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Improving Student Learning And Retention In Technology Programs Using Industry Based Case Studies

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2001 Annual Conference


Albuquerque, New Mexico

Publication Date

June 24, 2001

Start Date

June 24, 2001

End Date

June 27, 2001



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Page Numbers

6.566.1 - 6.566.5

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Saleh Sbenaty

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Session 3486

Improving Student Learning and Retention in Technology Programs Using Industry-Based Case Studies

Saleh M. Sbenaty Middle Tennessee State University


The main objectives of the three-year NSF-funded grant entitled “The South East Advanced Technological Education Consortium, SEATEC,” are to train faculty to identify and address the technical needs of area industry, upgrade curriculum to meet these needs, produce industry-based case study models that apply active collaborative learning, improve student oral and written communication skills, and ultimately produce better prepared graduates that will meet challenges in today’s global economy. This paper describes some of the activities of the SEATEC grant and provides a summary of its very promising outcomes that may revolutionize engineering and technology education at 2- and 4-year institutions and increase student interests in pursuing these programs. The SEATEC consortium is a collaborative effort of five different teams across Tennessee. Each team is based at a two-year technical college and includes multi-disciplinary college faculties, industry partners, university partners, and high school tech-prep teachers. The unique partnership with the industry along with the rigorous training of the participating faculty have produced industry-based case-study models that are interdisciplinary, multi-media enhanced, open-ended, and use active collaborative learning. The current paper provides a brief account of the various curriculum development activities throughout the SEATEC project.

I. Introduction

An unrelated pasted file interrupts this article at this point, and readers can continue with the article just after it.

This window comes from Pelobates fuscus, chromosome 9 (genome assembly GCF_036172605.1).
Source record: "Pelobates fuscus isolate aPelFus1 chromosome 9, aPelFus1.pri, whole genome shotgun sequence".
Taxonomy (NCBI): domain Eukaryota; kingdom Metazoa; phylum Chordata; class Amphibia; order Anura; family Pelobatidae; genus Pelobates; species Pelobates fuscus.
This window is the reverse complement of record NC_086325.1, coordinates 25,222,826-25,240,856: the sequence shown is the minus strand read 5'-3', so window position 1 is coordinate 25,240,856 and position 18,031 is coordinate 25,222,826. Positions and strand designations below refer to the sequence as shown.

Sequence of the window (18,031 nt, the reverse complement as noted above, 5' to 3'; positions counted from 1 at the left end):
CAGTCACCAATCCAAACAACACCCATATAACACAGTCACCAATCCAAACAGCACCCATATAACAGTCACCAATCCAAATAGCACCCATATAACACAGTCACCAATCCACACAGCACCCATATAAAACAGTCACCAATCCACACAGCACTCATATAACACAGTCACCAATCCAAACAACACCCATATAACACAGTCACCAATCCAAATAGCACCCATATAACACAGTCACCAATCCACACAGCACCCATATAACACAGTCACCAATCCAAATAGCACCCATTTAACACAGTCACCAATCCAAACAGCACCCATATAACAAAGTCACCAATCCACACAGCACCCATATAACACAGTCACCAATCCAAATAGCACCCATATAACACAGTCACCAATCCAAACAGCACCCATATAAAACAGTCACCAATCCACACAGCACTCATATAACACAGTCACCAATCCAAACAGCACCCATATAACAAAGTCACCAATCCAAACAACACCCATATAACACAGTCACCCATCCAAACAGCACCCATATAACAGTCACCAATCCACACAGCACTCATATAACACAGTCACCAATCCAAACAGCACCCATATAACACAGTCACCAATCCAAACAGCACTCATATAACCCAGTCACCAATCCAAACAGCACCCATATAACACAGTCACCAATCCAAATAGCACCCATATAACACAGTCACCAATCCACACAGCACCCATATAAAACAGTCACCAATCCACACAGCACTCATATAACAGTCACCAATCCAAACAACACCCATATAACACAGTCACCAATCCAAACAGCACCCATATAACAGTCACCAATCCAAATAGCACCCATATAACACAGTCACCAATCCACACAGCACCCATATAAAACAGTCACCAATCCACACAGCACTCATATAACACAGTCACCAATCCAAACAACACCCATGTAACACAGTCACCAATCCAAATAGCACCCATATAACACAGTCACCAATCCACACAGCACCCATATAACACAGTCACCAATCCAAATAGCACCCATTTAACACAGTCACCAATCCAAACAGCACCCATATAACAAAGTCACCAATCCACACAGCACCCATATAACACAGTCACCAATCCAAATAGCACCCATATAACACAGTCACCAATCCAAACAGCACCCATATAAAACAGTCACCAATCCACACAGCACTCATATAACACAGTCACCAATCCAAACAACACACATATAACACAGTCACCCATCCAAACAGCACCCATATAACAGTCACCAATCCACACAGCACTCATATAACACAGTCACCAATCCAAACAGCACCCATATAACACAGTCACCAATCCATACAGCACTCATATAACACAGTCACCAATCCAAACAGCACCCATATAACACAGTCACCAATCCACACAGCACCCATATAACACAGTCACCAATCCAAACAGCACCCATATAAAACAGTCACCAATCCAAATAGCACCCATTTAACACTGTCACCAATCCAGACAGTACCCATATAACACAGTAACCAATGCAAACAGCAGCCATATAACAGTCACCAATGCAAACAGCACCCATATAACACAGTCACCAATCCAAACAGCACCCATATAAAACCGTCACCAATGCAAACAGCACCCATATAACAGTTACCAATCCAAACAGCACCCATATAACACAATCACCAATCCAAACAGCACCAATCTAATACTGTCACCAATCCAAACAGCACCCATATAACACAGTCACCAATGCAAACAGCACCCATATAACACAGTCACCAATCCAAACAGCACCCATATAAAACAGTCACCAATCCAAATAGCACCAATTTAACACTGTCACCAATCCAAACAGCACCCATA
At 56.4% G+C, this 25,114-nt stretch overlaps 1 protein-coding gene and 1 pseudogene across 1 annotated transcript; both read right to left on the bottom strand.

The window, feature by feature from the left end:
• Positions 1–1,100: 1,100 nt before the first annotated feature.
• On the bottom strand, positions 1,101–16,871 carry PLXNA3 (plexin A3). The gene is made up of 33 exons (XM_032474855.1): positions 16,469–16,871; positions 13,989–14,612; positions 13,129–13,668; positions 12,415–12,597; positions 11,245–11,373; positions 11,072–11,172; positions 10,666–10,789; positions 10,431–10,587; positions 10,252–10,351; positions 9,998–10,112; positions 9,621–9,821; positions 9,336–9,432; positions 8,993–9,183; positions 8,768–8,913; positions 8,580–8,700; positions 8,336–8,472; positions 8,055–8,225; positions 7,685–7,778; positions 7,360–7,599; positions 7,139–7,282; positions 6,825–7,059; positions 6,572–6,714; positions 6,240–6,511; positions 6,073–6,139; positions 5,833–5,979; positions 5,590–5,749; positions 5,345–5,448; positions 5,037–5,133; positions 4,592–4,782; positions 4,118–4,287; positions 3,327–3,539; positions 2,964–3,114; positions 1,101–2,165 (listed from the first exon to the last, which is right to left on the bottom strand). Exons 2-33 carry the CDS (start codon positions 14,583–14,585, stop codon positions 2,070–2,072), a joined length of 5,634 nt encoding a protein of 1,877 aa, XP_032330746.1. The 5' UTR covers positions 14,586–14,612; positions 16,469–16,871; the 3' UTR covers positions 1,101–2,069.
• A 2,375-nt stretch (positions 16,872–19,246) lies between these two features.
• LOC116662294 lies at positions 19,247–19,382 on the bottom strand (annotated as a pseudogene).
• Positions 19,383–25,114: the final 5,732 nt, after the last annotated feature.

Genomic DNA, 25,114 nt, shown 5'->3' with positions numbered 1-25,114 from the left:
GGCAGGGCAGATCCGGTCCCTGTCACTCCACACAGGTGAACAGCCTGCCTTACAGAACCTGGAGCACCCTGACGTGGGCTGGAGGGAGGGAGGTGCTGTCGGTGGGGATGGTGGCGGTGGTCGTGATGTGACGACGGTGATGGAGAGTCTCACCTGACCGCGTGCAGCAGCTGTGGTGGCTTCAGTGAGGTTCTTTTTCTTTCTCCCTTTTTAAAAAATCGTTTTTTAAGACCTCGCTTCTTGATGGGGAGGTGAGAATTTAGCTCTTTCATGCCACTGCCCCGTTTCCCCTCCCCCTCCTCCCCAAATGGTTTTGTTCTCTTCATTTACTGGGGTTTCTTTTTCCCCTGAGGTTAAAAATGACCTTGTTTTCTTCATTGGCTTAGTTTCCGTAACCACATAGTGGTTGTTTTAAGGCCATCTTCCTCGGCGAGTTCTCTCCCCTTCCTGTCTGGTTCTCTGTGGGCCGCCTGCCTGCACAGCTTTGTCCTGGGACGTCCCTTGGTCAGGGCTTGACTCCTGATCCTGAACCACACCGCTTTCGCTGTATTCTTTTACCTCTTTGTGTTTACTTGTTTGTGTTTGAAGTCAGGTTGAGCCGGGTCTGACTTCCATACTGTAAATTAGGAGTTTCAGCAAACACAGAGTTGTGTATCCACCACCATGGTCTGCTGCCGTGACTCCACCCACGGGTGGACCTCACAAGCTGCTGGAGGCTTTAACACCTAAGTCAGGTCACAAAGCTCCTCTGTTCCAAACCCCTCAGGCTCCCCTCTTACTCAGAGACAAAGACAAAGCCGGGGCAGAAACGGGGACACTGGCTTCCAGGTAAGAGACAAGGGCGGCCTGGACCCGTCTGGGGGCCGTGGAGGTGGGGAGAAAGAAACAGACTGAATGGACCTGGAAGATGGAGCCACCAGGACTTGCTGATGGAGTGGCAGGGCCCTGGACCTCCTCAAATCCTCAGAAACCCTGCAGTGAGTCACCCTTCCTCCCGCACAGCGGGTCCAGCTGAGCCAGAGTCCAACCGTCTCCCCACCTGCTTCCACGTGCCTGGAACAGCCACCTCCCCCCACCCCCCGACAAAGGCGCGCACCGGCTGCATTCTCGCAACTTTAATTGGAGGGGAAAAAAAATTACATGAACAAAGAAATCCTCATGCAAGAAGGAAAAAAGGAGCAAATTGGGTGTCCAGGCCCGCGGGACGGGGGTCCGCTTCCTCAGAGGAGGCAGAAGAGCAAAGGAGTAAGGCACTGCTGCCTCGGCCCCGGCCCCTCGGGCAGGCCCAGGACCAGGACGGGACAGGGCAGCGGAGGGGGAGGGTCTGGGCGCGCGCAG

The SEATEC grant is a continuation of an earlier two-year NSF-funded grant entitled “Tennessee Exemplary Faculty for Advanced Technology Education, TEFATE.” The purpose of the coalition was to develop a group of faculty who would provide leadership in curriculum development and delivery in emerging technologies. Several major outcomes of the TEFATE grant will positively impact engineering technology education in general and will significantly improve technology programs at the participating institutions in particular. These outcomes are now being tested for dissemination nationally and worldwide and are available at the SEATEC website These include:

1. The development of twenty-five work-based case studies in the areas of telecommunication, computer networking, and network administration. 2. A comprehensive Internship Guide that helps faculty in other institutions in planning, applying, and using industrial internship experiences effectively in the classroom. 3. A comprehensive Faculty Development Guide that provides a model and the steps necessary for the personal development of any technology or engineering faculty.

The current SEATEC grant builds on the success of the TEFATE approach to curriculum development, which involved direct industrial cooperation and partnership, by expanding the

Proceedings of the 2001 American Society for Engineering Education Annual Conference & Exposition Copyright  2001, American Society for Engineering Education

Sbenaty, S. (2001, June), Improving Student Learning And Retention In Technology Programs Using Industry Based Case Studies Paper presented at 2001 Annual Conference, Albuquerque, New Mexico.

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